The Politics of International Development - PO904

Location Term Level Credits (ECTS) Current Convenor 2017-18 2018-19
Brussels
(version 2)
Autumn
View Timetable
7 20 (10) DR B Savic

Pre-requisites

None

Restrictions

None

2017-18

Overview

This module studies how power relations shape the policy and academic practice of International Development. It helps the students rethink critically the ideas and realities of wealth, hunger, poverty, health, (in)equality, economic growth, and progress. It consists of four core elements. First, the course examines how power relations have shaped the origins and meanings of development ideas and images integral to them (those of backwardness, failure, misery, hunger, progress, wealth, etc.). It problematizes the historical role and legacy of colonialism and exploitation of humans and natural resources as inseparable from the riddles of poverty and (un)successful economic growth across formerly colonized spaces. Second, the module goes on to analyze the mainstream framings and definitions of development problems as well as some of the historically deployed solutions, interventions, strategies, and models of growth and development. The third part of the course consists of a detailed study of state, interstate and non-state development actors, their development agendas, approaches, instruments and track records, as well as the aid and international trade regimes that they have established to tackle "underdevelopment" and poverty across the globe. Finally, the survey of international development structures and actors concludes with an inquiry into the potentials and prospects for alternative, more equitable, more inclusive and more effective approaches to human welfare and safety.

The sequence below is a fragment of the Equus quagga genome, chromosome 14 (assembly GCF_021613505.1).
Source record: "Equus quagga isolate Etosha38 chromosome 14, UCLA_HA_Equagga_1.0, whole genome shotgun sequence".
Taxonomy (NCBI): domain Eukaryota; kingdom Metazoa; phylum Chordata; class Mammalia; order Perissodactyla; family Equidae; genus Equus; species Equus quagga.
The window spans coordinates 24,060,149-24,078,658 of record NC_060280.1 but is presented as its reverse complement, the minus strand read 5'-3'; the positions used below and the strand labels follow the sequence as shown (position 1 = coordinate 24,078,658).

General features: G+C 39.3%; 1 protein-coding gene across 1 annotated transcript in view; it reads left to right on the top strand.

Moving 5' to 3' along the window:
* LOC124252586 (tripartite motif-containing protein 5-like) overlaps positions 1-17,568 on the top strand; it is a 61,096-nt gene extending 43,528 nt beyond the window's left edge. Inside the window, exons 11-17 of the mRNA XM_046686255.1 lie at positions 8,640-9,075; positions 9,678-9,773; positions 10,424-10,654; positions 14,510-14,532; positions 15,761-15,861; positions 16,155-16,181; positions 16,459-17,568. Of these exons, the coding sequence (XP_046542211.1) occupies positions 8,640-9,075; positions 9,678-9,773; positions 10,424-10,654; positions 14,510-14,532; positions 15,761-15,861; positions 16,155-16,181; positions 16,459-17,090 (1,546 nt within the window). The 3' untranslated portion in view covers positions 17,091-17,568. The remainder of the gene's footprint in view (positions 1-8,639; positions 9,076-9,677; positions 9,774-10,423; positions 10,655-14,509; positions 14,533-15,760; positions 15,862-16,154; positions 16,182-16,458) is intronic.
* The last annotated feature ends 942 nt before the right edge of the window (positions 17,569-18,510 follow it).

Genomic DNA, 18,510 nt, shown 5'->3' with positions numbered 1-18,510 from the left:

Details

This module appears in:


Availability

Autumn Term

Method of assessment